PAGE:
Euphonia Speaking Machine
“The very idea of a ‘Talking Machine’ seemed impossible, the term an oxymoron. It denoted a contradictory combination of biological and mechanical function, a nineteenth-century cyborg.” – Lisa GitelmanIn the 18th and 19th century, speaking machines were designed to replicate human organs of speech and produce mechanical voice entirely autonomous from the human body. Joseph Faber’s “Euphonia” exhibited in 1845 was one of the most sophisticated speaking machines which led to the invention of the telephone. Speaking machines were remediated into the telephone, phonograph and eventually evolved into current computerized speech.
Artificial Speech - Re(organ)izing Language and the Body
The Euphonia used keys that correspond to specific consonants and vowels, but unlike the telegraph, this transmission ended with an audible voice. Its digital input produced an ephemeral output and like the telegraph, the transmission began catoptrically and ended dioptrically. Speaking machines free the voice that is trapped in the transmission of messages, allowing the message itself to speak. It is also a remediation of ventriloquism that allows the dummy to speak without the obscured voice of the ventriloquist. Its piano and organ-like structure emphasize Faber not only as creator of this voice but also as master and manipulator. Vilem Flusser writes, “Fingertips are organs of choice, of decision (Flusser 92)” and he goes on say that the selection is already programmed. Choice is therefore limited not only by the design of Faber’s machine with sixteen keys to select from, but the alphabet and language are also a limit. The “cake mix effect” can be seen in the keys and pedals as mechanized and predetermined, but the operator is able to choose the words, the pitch of the words, and can choose from three different speaking modes (normal speaking tone, whisper, or song). The mastery of the machine is limited by the selections already built into the design as it was not for example, designed to scream. It’s possible that a screaming effect could have been achieved by hacking the machine and manipulating the pedals, which control pitch, but no such instance was ever recorded. Its mechanical monotone also limited the capacity for affect and emotion in the speech.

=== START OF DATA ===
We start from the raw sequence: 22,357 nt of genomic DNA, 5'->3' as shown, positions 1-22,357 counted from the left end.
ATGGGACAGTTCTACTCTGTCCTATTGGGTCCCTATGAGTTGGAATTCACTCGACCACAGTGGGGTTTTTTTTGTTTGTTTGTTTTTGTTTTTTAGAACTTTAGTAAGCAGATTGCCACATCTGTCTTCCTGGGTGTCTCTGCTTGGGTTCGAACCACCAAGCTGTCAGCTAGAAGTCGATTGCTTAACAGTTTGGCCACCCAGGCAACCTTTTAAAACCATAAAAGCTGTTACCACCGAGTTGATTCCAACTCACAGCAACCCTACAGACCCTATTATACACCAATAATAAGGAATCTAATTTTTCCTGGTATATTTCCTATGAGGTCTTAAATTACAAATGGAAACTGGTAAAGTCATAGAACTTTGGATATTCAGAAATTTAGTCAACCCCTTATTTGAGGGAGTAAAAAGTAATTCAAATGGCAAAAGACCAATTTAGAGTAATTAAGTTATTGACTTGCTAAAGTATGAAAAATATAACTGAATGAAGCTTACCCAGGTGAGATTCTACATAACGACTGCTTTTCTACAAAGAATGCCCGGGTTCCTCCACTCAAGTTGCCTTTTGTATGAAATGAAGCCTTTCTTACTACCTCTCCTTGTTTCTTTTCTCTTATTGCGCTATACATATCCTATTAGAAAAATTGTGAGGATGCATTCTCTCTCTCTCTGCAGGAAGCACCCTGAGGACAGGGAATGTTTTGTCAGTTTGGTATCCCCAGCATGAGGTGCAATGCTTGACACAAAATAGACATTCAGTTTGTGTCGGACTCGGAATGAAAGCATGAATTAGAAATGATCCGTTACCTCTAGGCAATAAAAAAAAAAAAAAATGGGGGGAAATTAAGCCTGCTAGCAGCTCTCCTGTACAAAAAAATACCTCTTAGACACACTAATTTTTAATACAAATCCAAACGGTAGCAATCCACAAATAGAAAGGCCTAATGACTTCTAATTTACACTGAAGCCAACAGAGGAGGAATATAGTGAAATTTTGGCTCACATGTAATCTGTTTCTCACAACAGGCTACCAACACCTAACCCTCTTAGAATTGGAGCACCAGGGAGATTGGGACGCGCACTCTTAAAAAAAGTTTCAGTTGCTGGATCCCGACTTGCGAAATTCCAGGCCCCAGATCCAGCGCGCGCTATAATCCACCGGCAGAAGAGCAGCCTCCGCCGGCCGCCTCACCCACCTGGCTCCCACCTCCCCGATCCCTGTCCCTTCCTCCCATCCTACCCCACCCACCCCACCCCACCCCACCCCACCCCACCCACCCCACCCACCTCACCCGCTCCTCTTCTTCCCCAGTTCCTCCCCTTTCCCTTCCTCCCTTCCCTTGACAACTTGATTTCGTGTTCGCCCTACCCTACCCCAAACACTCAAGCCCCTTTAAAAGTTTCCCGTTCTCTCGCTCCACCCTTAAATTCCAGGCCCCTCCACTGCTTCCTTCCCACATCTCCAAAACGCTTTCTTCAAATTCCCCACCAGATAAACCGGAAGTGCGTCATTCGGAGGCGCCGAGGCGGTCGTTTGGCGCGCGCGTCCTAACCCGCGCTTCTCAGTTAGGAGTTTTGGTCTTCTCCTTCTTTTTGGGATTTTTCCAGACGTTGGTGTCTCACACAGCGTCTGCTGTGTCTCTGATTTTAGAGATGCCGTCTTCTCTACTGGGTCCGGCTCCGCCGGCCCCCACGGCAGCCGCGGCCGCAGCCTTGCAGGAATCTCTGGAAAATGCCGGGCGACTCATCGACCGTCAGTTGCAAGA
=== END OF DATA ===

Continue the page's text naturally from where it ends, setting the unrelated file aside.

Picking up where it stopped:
Externalization of the Voice